“We had a pretty old team,” she said. “The starting lineup is mostly juniors and seniors and our two sophomores, who are really fantastic. So I think we just had a lot of maturity, and that allowed us to play really consistently. Obviously, there are a lot of good teams out there, but I think our maturity really helped.”
That ability to remain composed was tested in the season-opening sweep of Millikin on Aug. 30. Hada first dislocated her shoulder in the third set of that match and sat out 14 matches. During her absence, the team turned back upset bids from three ranked opponents in No. 23 Clarkson on Sept. 20, No. 24 Ithaca on Sept. 21 and No. 8 Juniata on Sept. 27.
“After we beat Juniata and Hada wasn’t there, it was kind of like, ‘OK, we can do this with anybody,’ ” Bliss recalled. “It’s not like I didn’t believe in us before because I did. But [Juniata was] the most challenging team. We have sort of a rivalry going on because they’ve beaten us before and we’ve beaten them. … After that, it was like, ‘OK, our team is more than just so-and-so is good at blocking or hitting or setting. Our team is capable of fighting any adversity that comes our way.’”
While players like Bliss, a member of the American Volleyball Coaches Association’s All-America first team, and Kishton, an AVCA second-team selection, were fixtures for Johns Hopkins, they were complemented by rising contributors. After sitting out last season, junior setter Natalie Aston returned to become the Centennial Conference Player of the Year and an AVCA first-team All American with team highs in both assists (1,145) and service aces (77).
Wu, who finished last year with 39 kills and 23 assists as an opposite hitter, readily agreed to switch to libero after Hada’s injury. And when an unspecified injury sidelined Aston for the Centennial Conference tournament, freshman Annelisa O’Neal filled in and helped the Blue Jays not miss a beat.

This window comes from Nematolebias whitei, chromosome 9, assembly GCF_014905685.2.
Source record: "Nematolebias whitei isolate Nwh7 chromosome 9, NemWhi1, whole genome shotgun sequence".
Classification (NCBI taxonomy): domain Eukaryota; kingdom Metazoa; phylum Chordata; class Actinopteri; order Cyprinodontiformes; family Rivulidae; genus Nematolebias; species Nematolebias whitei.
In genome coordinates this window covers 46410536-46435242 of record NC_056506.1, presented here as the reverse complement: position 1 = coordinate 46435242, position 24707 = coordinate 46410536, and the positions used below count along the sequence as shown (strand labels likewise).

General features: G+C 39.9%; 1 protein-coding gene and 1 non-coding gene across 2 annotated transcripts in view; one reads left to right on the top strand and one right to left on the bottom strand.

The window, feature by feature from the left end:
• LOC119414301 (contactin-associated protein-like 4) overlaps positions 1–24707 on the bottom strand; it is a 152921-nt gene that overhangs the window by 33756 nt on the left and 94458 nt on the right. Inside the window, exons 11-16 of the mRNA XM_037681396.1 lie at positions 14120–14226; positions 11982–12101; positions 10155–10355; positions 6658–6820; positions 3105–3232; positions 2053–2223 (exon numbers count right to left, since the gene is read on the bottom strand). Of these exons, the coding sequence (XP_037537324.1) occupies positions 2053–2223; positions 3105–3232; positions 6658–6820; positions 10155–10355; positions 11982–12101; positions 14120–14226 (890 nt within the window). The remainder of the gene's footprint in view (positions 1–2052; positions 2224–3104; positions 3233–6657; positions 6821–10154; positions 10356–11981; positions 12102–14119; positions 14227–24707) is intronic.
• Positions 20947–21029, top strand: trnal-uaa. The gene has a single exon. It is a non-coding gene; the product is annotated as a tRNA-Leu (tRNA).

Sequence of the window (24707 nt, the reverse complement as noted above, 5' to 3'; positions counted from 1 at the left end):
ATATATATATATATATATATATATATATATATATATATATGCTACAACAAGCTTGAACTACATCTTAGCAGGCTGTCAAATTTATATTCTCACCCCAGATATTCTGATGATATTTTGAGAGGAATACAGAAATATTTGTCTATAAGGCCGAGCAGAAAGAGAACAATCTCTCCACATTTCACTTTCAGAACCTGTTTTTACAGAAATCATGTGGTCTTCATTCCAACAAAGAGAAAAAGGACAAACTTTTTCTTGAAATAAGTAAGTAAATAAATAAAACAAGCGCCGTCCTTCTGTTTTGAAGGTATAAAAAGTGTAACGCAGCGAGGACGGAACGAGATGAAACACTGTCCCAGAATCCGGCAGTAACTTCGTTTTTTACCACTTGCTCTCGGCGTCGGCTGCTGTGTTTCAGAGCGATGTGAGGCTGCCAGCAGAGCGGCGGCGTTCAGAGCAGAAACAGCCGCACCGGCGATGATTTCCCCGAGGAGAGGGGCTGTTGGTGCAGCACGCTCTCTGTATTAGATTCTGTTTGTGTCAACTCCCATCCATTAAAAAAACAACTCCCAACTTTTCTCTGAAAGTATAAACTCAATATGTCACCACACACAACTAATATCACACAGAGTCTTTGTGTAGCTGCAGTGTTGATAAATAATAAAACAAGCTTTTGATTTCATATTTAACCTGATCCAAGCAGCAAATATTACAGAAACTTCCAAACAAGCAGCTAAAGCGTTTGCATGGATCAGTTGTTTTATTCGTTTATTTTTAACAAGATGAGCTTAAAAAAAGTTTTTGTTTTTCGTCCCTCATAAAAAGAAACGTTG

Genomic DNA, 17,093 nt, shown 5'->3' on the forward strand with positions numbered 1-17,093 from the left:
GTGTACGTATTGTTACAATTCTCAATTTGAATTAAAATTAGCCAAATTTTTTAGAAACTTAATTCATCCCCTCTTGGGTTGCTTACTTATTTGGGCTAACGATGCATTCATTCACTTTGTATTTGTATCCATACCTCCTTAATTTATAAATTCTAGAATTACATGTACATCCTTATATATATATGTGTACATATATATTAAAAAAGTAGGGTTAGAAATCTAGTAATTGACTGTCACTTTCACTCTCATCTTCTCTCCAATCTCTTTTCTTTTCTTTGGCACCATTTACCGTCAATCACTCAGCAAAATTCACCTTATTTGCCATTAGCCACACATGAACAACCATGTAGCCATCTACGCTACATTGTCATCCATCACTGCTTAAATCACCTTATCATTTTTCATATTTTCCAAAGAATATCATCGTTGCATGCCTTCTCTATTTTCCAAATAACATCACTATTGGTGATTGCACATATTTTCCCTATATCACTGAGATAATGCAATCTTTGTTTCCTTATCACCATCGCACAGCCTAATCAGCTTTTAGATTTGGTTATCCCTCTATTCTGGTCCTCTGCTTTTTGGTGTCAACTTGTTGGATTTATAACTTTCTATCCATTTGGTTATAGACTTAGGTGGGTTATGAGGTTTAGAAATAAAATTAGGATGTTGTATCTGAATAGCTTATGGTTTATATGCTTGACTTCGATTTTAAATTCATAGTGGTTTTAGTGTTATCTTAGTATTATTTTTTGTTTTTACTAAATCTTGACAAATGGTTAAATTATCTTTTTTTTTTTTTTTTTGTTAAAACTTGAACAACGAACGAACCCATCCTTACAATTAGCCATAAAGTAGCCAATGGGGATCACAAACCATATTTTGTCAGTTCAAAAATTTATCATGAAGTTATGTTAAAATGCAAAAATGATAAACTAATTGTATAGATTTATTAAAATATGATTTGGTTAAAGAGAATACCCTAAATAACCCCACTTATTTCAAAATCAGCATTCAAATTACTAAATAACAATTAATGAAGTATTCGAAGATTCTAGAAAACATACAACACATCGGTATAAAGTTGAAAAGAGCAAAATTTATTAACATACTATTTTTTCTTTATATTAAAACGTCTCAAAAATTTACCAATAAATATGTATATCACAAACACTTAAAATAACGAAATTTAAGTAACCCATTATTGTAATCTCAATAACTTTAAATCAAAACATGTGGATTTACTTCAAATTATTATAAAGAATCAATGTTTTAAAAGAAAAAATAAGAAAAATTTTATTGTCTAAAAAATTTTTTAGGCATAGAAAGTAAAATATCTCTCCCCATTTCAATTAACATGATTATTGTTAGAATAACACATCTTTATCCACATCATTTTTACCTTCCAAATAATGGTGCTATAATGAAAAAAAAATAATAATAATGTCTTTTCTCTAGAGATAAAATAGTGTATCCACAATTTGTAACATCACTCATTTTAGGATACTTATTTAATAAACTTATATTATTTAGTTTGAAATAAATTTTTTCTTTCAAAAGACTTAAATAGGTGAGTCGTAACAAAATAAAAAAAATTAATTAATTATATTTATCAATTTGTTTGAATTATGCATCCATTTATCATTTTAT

“I was extremely proud of our freshman setter Annelisa O’Neal handling two of the biggest games of the season at the time,” Troy said. “Annelisa with limited college game experience came in confident and composed, helping the team to two victories and a fourth straight Centennial Conference championship.”
Troy, who returned to the helm after leading the program from 2010 to 2012 before spending six years in the same position at Mary Washington, replaced Tim Cole, who had been placed on administrative leave Aug. 10, 2018. Bliss credited Troy with connecting with the players.
“He has a lot to offer and to bring in terms of coaching and teaching,” she said. “He really wants to work with people. He didn’t just come in and announce, ‘It’s my show! Do this! Don’t do that!’ He really worked hard to try to understand what our culture was and work with us. He reached out to the seniors and everyone on the team so that we could understand what our team was about. I think this season was really a partnership between us and him.”
Kishton said there was almost a sense of relief among the players after years of prioritizing a national championship among its list of objectives. And the timing of the achievement was not lost on her.